One of the main reasons we don’t want to eat wheat and other gluten-containing grains is that they contain a protein called gliadin, which has been shown to increase zonulin production and thus directly contribute to leaky gut.

But what else can cause leaky gut? In short, the same things I listed above that destroy our gut flora: poor diet, medications (antibiotics, NSAIDs, steroids, antacids, etc.), infections, stress, hormone imbalances, and neurological conditions (brain trauma, stroke and neurodegeneration).

Leaky gut = fatigued, inflamed and depressed

Here’s the takeaway. Leaky gut and bad gut flora are common because of the modern lifestyle. If you have a leaky gut, you probably have bad gut flora, and vice versa. And when your gut flora and gut barrier are impaired, you will be inflamed. Period.

This systemic inflammatory response then leads to the development of autoimmunity. And while leaky gut and bad gut flora may manifest as digestive trouble, in many people it does not. Instead it shows up as problems as diverse as heart failure, depression, brain fog, eczema/psoriasis and other skin conditions, metabolic problems like obesity and diabetes and allergies, asthma and other autoimmune diseases.


Silent suffering- that is what most people with chronic digestive problems go through.  They are discouraged by their inability to control their symptoms and how unpredictable their condition is. Many people are embarrassed to even speak with their doctor about their symptoms; cramping, bloating, intermittent or constant diarrhea or constipation. Many people will find themselves on the internet searching for answers. Even after seeing a doctor, the prognosis and treatment do not hold much hope for people.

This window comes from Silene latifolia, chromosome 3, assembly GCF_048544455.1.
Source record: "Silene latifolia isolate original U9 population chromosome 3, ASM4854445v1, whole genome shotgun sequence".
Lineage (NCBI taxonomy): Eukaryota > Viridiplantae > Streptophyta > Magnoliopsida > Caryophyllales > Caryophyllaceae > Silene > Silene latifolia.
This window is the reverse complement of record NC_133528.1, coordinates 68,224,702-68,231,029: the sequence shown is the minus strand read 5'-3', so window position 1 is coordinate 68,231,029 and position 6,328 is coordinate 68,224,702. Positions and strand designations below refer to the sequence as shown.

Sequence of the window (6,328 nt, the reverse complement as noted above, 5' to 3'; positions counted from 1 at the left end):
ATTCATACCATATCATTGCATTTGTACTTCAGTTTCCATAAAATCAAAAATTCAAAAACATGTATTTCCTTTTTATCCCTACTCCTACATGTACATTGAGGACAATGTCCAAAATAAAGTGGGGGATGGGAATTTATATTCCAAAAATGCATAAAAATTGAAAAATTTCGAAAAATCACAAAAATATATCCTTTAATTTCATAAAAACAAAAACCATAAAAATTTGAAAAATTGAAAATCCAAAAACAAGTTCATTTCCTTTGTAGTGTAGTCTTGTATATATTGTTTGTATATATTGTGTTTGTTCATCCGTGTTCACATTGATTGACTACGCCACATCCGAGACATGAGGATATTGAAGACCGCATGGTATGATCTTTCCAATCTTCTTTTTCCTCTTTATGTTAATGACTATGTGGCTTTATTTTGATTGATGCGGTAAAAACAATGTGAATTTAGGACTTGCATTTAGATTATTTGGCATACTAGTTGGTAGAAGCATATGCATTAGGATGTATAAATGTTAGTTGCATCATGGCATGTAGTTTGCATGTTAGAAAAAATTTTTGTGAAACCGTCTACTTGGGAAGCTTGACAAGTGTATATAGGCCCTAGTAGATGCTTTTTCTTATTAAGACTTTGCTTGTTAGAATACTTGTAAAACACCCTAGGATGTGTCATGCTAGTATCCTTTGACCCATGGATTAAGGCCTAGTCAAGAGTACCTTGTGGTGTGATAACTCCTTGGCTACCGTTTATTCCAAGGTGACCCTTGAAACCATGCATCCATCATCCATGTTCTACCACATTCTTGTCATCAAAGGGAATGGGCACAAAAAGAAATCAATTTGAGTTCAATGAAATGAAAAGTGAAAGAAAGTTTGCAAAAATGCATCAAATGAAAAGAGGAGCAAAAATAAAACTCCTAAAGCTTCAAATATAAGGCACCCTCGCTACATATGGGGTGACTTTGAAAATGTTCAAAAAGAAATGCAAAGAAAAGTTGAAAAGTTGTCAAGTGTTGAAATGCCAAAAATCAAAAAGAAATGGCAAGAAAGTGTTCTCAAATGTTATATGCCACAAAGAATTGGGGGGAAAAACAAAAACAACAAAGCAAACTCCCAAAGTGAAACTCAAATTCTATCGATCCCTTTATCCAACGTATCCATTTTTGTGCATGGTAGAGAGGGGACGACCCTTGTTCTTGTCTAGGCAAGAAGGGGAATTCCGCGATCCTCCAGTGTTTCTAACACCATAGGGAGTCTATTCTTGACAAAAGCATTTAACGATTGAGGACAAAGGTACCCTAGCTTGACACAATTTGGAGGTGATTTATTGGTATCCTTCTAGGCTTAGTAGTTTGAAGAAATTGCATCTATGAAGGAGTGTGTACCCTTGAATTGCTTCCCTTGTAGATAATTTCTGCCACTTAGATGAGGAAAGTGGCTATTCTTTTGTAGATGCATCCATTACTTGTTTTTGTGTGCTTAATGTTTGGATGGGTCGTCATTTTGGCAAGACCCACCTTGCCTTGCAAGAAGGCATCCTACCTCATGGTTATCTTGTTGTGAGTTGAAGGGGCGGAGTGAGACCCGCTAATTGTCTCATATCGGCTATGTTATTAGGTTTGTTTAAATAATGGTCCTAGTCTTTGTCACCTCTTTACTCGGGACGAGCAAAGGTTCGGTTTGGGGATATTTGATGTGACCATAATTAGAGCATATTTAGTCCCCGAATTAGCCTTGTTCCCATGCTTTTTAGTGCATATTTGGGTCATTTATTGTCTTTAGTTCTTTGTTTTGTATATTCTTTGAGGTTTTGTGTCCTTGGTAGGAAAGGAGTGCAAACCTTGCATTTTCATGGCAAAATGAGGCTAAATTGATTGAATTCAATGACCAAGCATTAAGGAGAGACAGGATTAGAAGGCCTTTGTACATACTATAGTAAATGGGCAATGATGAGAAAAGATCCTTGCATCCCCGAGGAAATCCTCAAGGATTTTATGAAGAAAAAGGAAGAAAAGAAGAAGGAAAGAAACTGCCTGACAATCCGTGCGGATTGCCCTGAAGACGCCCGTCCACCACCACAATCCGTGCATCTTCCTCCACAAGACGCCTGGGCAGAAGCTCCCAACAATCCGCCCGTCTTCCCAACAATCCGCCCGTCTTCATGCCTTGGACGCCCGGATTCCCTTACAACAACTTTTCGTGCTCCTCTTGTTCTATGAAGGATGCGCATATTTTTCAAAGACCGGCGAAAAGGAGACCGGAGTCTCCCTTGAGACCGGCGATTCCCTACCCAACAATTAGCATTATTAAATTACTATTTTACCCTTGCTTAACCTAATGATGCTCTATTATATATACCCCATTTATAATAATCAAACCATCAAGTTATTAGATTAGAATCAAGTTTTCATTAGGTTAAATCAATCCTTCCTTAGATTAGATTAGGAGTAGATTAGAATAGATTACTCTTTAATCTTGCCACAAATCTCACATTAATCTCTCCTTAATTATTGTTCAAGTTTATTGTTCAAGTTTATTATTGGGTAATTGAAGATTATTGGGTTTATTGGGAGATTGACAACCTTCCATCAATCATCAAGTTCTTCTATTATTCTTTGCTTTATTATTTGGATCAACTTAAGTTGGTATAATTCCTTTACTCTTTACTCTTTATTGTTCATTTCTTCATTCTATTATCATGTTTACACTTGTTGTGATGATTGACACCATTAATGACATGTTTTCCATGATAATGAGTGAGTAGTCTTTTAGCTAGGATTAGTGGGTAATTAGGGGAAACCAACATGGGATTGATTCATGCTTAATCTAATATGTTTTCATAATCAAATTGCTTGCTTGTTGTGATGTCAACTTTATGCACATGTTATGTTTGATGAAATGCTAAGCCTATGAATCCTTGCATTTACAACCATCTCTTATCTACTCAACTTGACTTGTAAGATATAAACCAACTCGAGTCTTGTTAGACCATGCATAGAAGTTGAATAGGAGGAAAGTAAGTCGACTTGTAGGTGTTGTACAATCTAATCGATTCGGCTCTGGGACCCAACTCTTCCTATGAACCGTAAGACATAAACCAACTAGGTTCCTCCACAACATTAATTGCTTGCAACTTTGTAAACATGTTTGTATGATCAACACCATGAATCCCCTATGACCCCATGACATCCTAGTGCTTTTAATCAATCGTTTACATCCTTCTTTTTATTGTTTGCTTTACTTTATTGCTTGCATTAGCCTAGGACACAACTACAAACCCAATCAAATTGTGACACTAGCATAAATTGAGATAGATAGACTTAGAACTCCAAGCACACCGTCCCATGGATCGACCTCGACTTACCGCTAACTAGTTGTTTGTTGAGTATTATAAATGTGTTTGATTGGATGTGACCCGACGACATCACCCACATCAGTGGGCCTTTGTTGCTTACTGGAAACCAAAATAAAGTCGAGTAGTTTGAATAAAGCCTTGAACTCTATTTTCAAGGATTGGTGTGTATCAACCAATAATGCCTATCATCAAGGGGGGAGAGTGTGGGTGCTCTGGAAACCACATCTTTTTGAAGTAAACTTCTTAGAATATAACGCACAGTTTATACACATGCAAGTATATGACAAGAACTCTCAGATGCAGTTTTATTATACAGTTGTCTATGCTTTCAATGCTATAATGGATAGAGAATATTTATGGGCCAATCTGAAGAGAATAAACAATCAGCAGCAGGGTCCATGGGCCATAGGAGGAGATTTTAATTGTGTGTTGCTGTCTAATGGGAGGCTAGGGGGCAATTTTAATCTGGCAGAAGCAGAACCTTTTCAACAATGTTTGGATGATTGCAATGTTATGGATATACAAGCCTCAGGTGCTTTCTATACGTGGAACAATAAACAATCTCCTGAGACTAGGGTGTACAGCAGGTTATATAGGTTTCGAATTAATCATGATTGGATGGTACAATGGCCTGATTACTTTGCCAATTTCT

Many people who have been diagnosed with Irritable Bowel Syndrome (IBS), chronic constipation or Colitis are given some options; be put on medications to slow down or speed up GI function or  learn “to live with it.”

IBS, colitis, reflux or GERD, diarrhea and constipation are all considered functional gastrointestinal disorders. This means that there is a problem with the function of the system, not the structure.   As a result, common testing like endoscopy and colonoscopy are usually negative. But just because your doctor doesn’t ‘see’ anything wrong with your intestines, something is horribly wrong. According to the International Foundation for Functional Gastrointestinal Disorders, these disorders are the most commonly presented GI illnesses seen by doctors in primary care or gastroenterology.

Functional GI and motility disorders generally cannot be diagnosed in a traditional way. No inflammatory, infectious, or structural abnormality can be seen by commonly used examination, x-ray, or laboratory test. Gastrointestinal motility is defined by the movements of the digestive system, and the transit of the contents within it.

Symptoms commonly include:

  • pain

  • heartburn

  • abdominal distension

  • nausea

  • vomiting

  • bloating

  • constipation

  • diarrhea

Problems occur when an imbalance begins in the digestive tract. The entire system functions from north to south, so if there is a problem in the stomach, eventually there will be a problem in the intestines. These areas are all depending on each other for normal function. For example, if you have reflux or constant burning after eating, your doctor might prescribe a medication to reduce the amount of acid your stomach produces. These medications are among the most widely prescribed drugs in the world. But in many cases, they cause more damage that you can believe. This is because not everyone with burning or reflux has too much stomach acid! The doctor didn’t test your acid levels, he/she prescribed that drug based on your symptoms! Believe it or not, a LOW stomach acid condition called hypochlorhydria causes the same burning symptoms and reflux as high stomach acid.

Let’s say you have burning in your stomach and chest and it is caused by low stomach acid and your doctor recommends an acid blocker or PPI drug like Prilosec, Zantac, Pepsid, Tagamet, the Little Purple Pill, or you just take Maalox or TUMS every day to deal with the discomfort.  You can be creating a long term nightmare! If your stomach acid is low (which it is 60% of the time), you are now making it EVEN LOWER with these drugs.

Your stomach acid is a critical barrier that protects you from infection (from bacteria and parasites that are constantly getting into your mouth) and is the first step in all protein digestion! If you lower it, your digestion becomes poor (and you can suffer from protein malabsorption) and you open yourself up to bacterial, yeast and parasite infections!

“You can’t fix and environmental or functional problem with a drug.” – Dr. Mike